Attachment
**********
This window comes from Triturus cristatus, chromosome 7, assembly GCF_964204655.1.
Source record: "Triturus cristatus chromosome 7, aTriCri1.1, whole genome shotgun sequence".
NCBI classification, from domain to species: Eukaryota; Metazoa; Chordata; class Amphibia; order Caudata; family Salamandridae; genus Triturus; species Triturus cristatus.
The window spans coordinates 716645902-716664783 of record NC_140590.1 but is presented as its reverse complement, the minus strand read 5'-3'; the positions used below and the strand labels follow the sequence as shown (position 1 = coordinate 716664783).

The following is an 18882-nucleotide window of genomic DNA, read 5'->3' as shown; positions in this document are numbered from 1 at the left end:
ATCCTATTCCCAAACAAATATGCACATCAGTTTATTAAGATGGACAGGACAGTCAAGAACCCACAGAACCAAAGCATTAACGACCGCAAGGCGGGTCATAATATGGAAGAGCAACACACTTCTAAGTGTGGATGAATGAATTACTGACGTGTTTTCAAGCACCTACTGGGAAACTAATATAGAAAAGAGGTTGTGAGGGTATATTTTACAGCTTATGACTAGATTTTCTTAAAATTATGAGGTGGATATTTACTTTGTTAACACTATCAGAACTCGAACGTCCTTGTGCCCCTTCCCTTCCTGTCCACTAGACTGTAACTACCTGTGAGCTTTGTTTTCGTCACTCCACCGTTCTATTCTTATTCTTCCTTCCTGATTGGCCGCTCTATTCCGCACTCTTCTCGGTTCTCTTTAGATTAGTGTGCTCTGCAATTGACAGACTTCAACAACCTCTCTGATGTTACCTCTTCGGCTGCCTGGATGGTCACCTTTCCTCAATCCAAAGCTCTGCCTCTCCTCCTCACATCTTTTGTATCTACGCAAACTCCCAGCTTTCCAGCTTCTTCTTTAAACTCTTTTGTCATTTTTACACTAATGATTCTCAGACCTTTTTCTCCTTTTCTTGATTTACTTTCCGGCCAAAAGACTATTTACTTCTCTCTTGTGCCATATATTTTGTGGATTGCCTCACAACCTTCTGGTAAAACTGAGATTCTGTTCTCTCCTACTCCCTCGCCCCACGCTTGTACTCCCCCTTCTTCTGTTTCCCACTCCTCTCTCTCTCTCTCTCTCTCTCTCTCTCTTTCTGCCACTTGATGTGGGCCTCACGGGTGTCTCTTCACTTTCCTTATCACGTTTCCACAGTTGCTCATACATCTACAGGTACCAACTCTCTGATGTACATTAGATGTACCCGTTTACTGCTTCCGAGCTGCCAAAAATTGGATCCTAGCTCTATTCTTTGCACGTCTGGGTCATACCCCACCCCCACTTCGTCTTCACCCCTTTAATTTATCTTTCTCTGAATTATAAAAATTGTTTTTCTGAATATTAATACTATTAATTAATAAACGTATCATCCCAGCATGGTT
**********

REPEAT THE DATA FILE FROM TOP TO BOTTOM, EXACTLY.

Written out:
This window comes from Triturus cristatus, chromosome 7, assembly GCF_964204655.1.
Source record: "Triturus cristatus chromosome 7, aTriCri1.1, whole genome shotgun sequence".
NCBI classification, from domain to species: Eukaryota; Metazoa; Chordata; class Amphibia; order Caudata; family Salamandridae; genus Triturus; species Triturus cristatus.
The window spans coordinates 716645902-716664783 of record NC_140590.1 but is presented as its reverse complement, the minus strand read 5'-3'; the positions used below and the strand labels follow the sequence as shown (position 1 = coordinate 716664783).

The following is an 18882-nucleotide window of genomic DNA, read 5'->3' as shown; positions in this document are numbered from 1 at the left end:
ATCCTATTCCCAAACAAATATGCACATCAGTTTATTAAGATGGACAGGACAGTCAAGAACCCACAGAACCAAAGCATTAACGACCGCAAGGCGGGTCATAATATGGAAGAGCAACACACTTCTAAGTGTGGATGAATGAATTACTGACGTGTTTTCAAGCACCTACTGGGAAACTAATATAGAAAAGAGGTTGTGAGGGTATATTTTACAGCTTATGACTAGATTTTCTTAAAATTATGAGGTGGATATTTACTTTGTTAACACTATCAGAACTCGAACGTCCTTGTGCCCCTTCCCTTCCTGTCCACTAGACTGTAACTACCTGTGAGCTTTGTTTTCGTCACTCCACCGTTCTATTCTTATTCTTCCTTCCTGATTGGCCGCTCTATTCCGCACTCTTCTCGGTTCTCTTTAGATTAGTGTGCTCTGCAATTGACAGACTTCAACAACCTCTCTGATGTTACCTCTTCGGCTGCCTGGATGGTCACCTTTCCTCAATCCAAAGCTCTGCCTCTCCTCCTCACATCTTTTGTATCTACGCAAACTCCCAGCTTTCCAGCTTCTTCTTTAAACTCTTTTGTCATTTTTACACTAATGATTCTCAGACCTTTTTCTCCTTTTCTTGATTTACTTTCCGGCCAAAAGACTATTTACTTCTCTCTTGTGCCATATATTTTGTGGATTGCCTCACAACCTTCTGGTAAAACTGAGATTCTGTTCTCTCCTACTCCCTCGCCCCACGCTTGTACTCCCCCTTCTTCTGTTTCCCACTCCTCTCTCTCTCTCTCTCTCTCTCTCTCTCTTTCTGCCACTTGATGTGGGCCTCACGGGTGTCTCTTCACTTTCCTTATCACGTTTCCACAGTTGCTCATACATCTACAGGTACCAACTCTCTGATGTACATTAGATGTACCCGTTTACTGCTTCCGAGCTGCCAAAAATTGGATCCTAGCTCTATTCTTTGCACGTCTGGGTCATACCCCACCCCCACTTCGTCTTCACCCCTTTAATTTATCTTTCTCTGAATTATAAAAATTGTTTTTCTGAATATTAATACTATTAATTAATAAACGTATCATCCCAGCATGGTT